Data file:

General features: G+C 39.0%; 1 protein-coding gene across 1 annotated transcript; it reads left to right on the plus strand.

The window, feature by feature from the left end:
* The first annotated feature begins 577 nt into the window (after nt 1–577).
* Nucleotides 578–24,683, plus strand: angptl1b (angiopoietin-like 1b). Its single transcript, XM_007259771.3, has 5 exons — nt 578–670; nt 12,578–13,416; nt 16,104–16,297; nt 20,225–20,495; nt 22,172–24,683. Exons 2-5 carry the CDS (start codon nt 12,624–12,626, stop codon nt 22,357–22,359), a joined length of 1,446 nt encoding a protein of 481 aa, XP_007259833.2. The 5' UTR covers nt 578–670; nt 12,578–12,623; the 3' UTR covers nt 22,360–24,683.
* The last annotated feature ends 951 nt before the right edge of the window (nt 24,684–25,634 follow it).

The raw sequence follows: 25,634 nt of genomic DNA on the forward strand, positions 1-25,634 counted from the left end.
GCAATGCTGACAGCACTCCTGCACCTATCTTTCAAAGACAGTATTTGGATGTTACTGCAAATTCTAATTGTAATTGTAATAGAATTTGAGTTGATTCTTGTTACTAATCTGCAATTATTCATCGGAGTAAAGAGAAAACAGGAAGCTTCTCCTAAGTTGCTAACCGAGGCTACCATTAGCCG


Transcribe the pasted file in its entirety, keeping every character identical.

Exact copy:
General features: G+C 39.0%; 1 protein-coding gene across 1 annotated transcript; it reads left to right on the plus strand.

The window, feature by feature from the left end:
* The first annotated feature begins 577 nt into the window (after nt 1–577).
* Nucleotides 578–24,683, plus strand: angptl1b (angiopoietin-like 1b). Its single transcript, XM_007259771.3, has 5 exons — nt 578–670; nt 12,578–13,416; nt 16,104–16,297; nt 20,225–20,495; nt 22,172–24,683. Exons 2-5 carry the CDS (start codon nt 12,624–12,626, stop codon nt 22,357–22,359), a joined length of 1,446 nt encoding a protein of 481 aa, XP_007259833.2. The 5' UTR covers nt 578–670; nt 12,578–12,623; the 3' UTR covers nt 22,360–24,683.
* The last annotated feature ends 951 nt before the right edge of the window (nt 24,684–25,634 follow it).

The raw sequence follows: 25,634 nt of genomic DNA on the forward strand, positions 1-25,634 counted from the left end.
GCAATGCTGACAGCACTCCTGCACCTATCTTTCAAAGACAGTATTTGGATGTTACTGCAAATTCTAATTGTAATTGTAATAGAATTTGAGTTGATTCTTGTTACTAATCTGCAATTATTCATCGGAGTAAAGAGAAAACAGGAAGCTTCTCCTAAGTTGCTAACCGAGGCTACCATTAGCCG